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Prove there are no $x,y\in\mathbb{Z}$ such that $3x^2=9+y^3$.

Initial proof

Let us assume there are $x,y\in\mathbb{Z}$ that satisfy the equation, which can be rewritten as $$3(x^2-3)=y^3.$$ So, $$3 \mid y \Rightarrow 3^3 \mid y^3 \Rightarrow 3^2 \mid x^2 - 3.$$ As $3 \mid -3$, it follows that $$3 \mid x^2 \Rightarrow 3^2 \mid x^2.$$ Say $x^2=3^2 \cdot a^2$ for some $a \in \mathbb{Z}$. Then $$\begin{align*}x^2-3 &= 3^2 \cdot a^2 - 3 \\&= 3 \cdot (3 \cdot a^2 - 1)\end{align*}$$ As $3^2 \mid x^2-3$, it follows that $3 \mid 3 \cdot a^2 - 1$. It is obvious that $3 \mid 3 \cdot a^2$, so it follows that $3 \mid -1$, which is false. Therefore, the assumption that there are $x,y\in\mathbb{Z}$ was wrong.

Alternative proof

$$ \begin{align*} 3x^2&=9+y^3\\ 3(x^2-3)&=y^3 \end{align*} $$

So, $3 \mid y \Rightarrow 3^3 \mid y^3 \Rightarrow 3^2 \mid x^2 - 3 \Rightarrow 3^2 \mid x^2 \Rightarrow 3^2 \not\mid x^2 - 3$ and we are done.


Both proofs are essentially the same, except for the fact that the second proof is much shorter. I think the first proof is much more clear, but it takes a bit longer to write down.

  • Would the second proof suffice in a math competition, or is it too short?
  • This problem was part of the Dutch finals of 1978. I figured it out in under a minute, which is quite unusual for me, so now I wonder: is my proof correct?
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I'd probably start the sequence of implications in the alternative proof with $3\ |\ y \Rightarrow 3^3\ |\ y^3 \Rightarrow \ldots$ but other than that, the proof looks okay to me -- and it would suffice in the math competitions I know of. Of course, every competition might have its own set of rules of what would be acceptable. –  Peter Košinár Jun 13 '13 at 19:17
    
@PeterKošinár You're right, I would definitely write that down in a contest, and I've added it to the proof. –  timvermeulen Jun 13 '13 at 19:29
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In the "alternative proof", the implication $3^2\mid x^2-3\implies 3^2\mid x^2$ is dubious since $3^2$ is not a divisor of $3$. The "initial proof" is correct. –  Did Jun 14 '13 at 5:22
    
@Did The implication is based on the fact that $3^2 \mid x^2 - 3 \Rightarrow 3 \mid x^2 - 3 \Rightarrow 3 \mid x^2 \Rightarrow 3^2 \mid x^2$, but you're right, I probably should not omit it. I was wondering if it would be enough, but it is indeed a bit dubious. –  timvermeulen Jun 17 '13 at 19:54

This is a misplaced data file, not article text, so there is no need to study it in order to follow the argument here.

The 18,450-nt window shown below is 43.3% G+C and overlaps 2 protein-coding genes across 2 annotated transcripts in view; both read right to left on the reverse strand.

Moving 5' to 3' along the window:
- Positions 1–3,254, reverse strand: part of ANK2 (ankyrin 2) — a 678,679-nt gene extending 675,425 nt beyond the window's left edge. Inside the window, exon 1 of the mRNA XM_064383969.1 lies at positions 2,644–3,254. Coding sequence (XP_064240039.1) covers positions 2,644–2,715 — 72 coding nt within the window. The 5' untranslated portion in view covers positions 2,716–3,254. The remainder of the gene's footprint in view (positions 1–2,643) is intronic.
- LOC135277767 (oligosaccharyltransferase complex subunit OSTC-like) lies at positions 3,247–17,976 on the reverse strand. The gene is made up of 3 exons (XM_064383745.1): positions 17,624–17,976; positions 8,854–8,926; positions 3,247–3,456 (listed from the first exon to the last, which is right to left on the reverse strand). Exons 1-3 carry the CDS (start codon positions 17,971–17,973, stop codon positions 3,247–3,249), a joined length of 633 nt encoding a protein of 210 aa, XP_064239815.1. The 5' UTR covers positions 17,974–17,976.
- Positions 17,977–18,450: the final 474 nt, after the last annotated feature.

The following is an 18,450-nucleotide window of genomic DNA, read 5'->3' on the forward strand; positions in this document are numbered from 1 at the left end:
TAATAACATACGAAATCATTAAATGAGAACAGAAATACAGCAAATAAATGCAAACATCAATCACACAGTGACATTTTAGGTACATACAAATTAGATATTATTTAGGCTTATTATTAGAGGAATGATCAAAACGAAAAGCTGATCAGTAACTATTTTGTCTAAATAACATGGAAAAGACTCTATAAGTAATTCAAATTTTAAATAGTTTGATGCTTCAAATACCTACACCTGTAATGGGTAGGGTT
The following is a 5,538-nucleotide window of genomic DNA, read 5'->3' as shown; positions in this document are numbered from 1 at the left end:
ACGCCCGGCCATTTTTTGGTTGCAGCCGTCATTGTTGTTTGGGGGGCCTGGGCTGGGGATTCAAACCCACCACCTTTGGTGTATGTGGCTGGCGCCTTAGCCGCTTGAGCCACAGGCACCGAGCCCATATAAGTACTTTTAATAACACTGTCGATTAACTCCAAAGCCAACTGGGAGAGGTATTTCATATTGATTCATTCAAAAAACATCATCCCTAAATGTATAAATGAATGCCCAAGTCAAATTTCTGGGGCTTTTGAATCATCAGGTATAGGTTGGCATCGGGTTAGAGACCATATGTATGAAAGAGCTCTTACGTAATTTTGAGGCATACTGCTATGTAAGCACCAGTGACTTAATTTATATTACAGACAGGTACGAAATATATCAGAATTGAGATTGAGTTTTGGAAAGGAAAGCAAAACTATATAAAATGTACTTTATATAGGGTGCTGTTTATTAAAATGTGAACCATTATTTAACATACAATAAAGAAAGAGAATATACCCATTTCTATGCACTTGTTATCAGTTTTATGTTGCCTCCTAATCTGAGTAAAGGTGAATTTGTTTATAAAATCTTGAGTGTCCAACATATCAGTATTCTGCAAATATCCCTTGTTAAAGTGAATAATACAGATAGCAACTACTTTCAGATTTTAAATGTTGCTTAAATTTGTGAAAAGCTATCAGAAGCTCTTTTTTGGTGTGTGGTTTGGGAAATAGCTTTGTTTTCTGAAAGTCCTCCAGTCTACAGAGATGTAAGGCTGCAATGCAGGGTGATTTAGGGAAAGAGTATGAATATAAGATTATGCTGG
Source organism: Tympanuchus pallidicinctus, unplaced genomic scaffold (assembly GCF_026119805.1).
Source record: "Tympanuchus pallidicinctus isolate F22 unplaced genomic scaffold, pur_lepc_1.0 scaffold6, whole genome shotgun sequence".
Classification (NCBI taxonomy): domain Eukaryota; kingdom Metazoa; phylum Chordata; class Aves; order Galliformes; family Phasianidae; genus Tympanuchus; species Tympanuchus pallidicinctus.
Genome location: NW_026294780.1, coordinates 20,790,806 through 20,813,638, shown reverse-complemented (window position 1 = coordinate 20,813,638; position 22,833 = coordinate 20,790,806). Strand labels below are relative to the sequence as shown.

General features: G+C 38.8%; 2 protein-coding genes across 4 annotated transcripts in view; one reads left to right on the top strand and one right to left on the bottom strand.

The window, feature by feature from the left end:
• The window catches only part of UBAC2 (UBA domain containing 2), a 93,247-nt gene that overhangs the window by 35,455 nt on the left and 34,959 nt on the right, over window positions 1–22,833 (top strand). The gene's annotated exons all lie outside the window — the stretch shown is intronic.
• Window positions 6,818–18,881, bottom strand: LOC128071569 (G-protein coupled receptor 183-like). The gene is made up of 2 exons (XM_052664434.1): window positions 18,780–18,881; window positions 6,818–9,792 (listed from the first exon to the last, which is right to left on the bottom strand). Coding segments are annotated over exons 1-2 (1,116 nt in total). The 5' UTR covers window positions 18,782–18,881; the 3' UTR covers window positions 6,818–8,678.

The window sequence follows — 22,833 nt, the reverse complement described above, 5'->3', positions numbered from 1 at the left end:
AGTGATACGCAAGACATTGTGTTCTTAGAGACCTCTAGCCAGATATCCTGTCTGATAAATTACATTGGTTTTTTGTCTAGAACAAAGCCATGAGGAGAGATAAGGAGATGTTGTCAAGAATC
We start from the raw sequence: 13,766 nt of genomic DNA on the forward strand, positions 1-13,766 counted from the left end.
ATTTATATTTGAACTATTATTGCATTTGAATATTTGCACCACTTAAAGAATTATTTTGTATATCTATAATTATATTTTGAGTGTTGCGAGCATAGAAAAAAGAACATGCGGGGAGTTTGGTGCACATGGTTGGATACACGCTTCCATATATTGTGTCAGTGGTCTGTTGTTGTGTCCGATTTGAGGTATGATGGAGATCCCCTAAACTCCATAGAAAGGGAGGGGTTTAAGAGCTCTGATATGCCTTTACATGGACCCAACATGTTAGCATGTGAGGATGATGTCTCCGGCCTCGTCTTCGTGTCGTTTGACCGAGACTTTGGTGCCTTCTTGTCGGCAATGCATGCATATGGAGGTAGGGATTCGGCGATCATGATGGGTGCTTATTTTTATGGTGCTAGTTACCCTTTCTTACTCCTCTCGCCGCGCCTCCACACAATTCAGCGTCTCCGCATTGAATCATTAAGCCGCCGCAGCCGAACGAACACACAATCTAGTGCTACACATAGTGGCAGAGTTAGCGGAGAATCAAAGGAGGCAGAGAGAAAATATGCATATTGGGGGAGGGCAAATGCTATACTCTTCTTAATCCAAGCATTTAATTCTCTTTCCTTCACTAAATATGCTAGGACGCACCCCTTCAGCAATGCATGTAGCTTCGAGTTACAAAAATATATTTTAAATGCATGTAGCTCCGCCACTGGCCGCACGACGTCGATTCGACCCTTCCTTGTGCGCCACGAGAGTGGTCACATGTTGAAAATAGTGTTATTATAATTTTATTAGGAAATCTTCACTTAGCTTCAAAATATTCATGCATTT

2 Answers 2

up vote 1 down vote accepted

Your second proof starts without an assumption and this is not a matter of length. The word "Assume" before the first formula would suffice. This oversight would probably be forgiven if your work ended with a contradiction and the consequences which it does not.

Between $3^2\mid x^2-3$ and $3^2 \mid x^2$, you should add at least $3\mid x$ and ideally $3\mid x^2-3 \Rightarrow 3\mid x^2 \Rightarrow 3\mid x$.

You are highly likely to lose some points on that step, although it is not certain that you would.

The difference between you first and second version is NOT the shortness and lack of words, but the fact that you left out that step.

The second issue is that you do not say in your second proof that there are no integer solutions. You are certain to lose points on that. So, for example, you could circle the two contradictory assertions, make arrows to the next line and write "Contradiction. There are no solutions."

It is not an issue of length, but whether every step is addressed in some way.

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Thanks. I would never write a proof like my second one here on an actual contest or exam, but I've seen proofs to other problems that don't go into much detail at all (which I tried to mimic with my second proof). –  timvermeulen Aug 19 '13 at 15:51

Suppose there is a solution to $3x^2 = 9 + y^3$.

Then $3$ divides the RHS hence $3|y^3$, so $3|y$. Let $y = 3a$ for some integer $a$.

Then $3x^2 = 9 + 27a^3$. Hence $9 | 3x^2$ and so $3|x^2$, implying $3|x$. Let $x = 3b$ for some integer $b$.

Then $27b^2 = 9 + 27a^3$, and after cancelling $9$'s we get $3b^2 = 1 + 3a^2$ or $3(b^2 - a^2) = 1$, which clearly has no solutions since the LHS is divisible by $3$.

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